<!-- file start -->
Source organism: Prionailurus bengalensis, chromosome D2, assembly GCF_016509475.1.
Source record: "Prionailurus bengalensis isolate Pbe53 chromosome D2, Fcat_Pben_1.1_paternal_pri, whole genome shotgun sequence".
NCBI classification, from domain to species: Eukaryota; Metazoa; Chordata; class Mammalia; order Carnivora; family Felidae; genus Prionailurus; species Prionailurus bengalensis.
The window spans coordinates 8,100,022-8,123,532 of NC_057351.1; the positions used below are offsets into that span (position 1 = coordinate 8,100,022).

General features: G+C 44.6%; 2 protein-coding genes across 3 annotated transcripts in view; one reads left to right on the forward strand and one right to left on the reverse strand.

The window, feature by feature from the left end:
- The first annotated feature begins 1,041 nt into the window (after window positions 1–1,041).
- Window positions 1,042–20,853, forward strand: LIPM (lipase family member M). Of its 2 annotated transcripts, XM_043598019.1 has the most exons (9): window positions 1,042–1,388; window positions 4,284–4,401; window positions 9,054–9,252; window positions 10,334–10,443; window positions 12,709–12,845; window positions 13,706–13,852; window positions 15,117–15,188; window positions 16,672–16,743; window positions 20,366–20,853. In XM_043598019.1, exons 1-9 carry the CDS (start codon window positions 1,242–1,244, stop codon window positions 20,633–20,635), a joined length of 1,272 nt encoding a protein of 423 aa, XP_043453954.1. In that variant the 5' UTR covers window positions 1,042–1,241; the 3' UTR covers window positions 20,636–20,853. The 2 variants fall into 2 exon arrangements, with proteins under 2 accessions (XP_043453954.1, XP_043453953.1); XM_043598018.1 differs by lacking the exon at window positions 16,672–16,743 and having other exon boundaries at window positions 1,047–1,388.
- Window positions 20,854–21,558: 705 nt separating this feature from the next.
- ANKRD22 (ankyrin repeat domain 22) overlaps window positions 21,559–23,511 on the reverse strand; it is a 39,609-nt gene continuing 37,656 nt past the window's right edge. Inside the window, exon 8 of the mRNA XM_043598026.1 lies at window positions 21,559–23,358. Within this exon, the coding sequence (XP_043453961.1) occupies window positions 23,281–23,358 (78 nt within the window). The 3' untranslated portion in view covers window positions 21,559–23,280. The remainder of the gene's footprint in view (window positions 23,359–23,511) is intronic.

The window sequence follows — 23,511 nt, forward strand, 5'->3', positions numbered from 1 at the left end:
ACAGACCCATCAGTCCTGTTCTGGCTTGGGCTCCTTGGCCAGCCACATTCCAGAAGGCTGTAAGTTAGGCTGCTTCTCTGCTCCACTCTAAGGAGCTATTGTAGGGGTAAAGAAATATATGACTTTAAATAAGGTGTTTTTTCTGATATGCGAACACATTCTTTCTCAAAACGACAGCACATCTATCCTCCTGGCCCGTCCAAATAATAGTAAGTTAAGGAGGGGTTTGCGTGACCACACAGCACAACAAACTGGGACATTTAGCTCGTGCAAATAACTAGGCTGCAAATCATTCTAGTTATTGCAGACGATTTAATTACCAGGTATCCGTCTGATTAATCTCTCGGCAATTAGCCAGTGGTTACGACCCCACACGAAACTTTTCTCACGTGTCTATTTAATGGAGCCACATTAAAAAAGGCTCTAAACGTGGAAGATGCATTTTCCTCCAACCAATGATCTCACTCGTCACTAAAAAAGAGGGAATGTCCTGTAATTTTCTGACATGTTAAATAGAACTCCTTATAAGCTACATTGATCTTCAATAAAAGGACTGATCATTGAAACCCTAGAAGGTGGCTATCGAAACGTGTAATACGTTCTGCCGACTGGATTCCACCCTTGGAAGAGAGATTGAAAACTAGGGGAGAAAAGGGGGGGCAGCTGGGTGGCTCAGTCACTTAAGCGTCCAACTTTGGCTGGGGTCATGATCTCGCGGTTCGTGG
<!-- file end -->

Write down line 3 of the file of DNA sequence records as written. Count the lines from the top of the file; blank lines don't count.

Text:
NCBI classification, from domain to species: Eukaryota; Metazoa; Chordata; class Mammalia; order Carnivora; family Felidae; genus Prionailurus; species Prionailurus bengalensis.